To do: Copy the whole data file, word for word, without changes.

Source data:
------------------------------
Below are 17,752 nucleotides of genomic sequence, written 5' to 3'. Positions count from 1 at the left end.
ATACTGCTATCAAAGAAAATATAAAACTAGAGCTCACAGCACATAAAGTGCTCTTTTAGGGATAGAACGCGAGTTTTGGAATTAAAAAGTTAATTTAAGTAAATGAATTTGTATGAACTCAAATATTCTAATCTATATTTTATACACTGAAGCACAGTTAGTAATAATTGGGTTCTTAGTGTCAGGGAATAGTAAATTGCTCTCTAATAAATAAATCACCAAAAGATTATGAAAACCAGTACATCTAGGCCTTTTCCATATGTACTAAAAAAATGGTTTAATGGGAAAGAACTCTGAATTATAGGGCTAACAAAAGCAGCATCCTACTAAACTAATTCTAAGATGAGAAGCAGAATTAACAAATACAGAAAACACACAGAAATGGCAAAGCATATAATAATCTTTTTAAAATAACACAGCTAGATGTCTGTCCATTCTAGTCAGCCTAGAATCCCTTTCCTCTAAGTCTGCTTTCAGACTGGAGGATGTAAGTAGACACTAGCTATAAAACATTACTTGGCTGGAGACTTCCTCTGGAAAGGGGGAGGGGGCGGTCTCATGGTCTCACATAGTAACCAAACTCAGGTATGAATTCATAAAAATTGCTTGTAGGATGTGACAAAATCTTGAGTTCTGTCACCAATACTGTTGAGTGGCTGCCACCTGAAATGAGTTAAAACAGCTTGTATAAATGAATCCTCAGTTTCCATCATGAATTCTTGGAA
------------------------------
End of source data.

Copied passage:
Below are 17,752 nucleotides of genomic sequence, written 5' to 3'. Positions count from 1 at the left end.
ATACTGCTATCAAAGAAAATATAAAACTAGAGCTCACAGCACATAAAGTGCTCTTTTAGGGATAGAACGCGAGTTTTGGAATTAAAAAGTTAATTTAAGTAAATGAATTTGTATGAACTCAAATATTCTAATCTATATTTTATACACTGAAGCACAGTTAGTAATAATTGGGTTCTTAGTGTCAGGGAATAGTAAATTGCTCTCTAATAAATAAATCACCAAAAGATTATGAAAACCAGTACATCTAGGCCTTTTCCATATGTACTAAAAAAATGGTTTAATGGGAAAGAACTCTGAATTATAGGGCTAACAAAAGCAGCATCCTACTAAACTAATTCTAAGATGAGAAGCAGAATTAACAAATACAGAAAACACACAGAAATGGCAAAGCATATAATAATCTTTTTAAAATAACACAGCTAGATGTCTGTCCATTCTAGTCAGCCTAGAATCCCTTTCCTCTAAGTCTGCTTTCAGACTGGAGGATGTAAGTAGACACTAGCTATAAAACATTACTTGGCTGGAGACTTCCTCTGGAAAGGGGGAGGGGGCGGTCTCATGGTCTCACATAGTAACCAAACTCAGGTATGAATTCATAAAAATTGCTTGTAGGATGTGACAAAATCTTGAGTTCTGTCACCAATACTGTTGAGTGGCTGCCACCTGAAATGAGTTAAAACAGCTTGTATAAATGAATCCTCAGTTTCCATCATGAATTCTTGGAA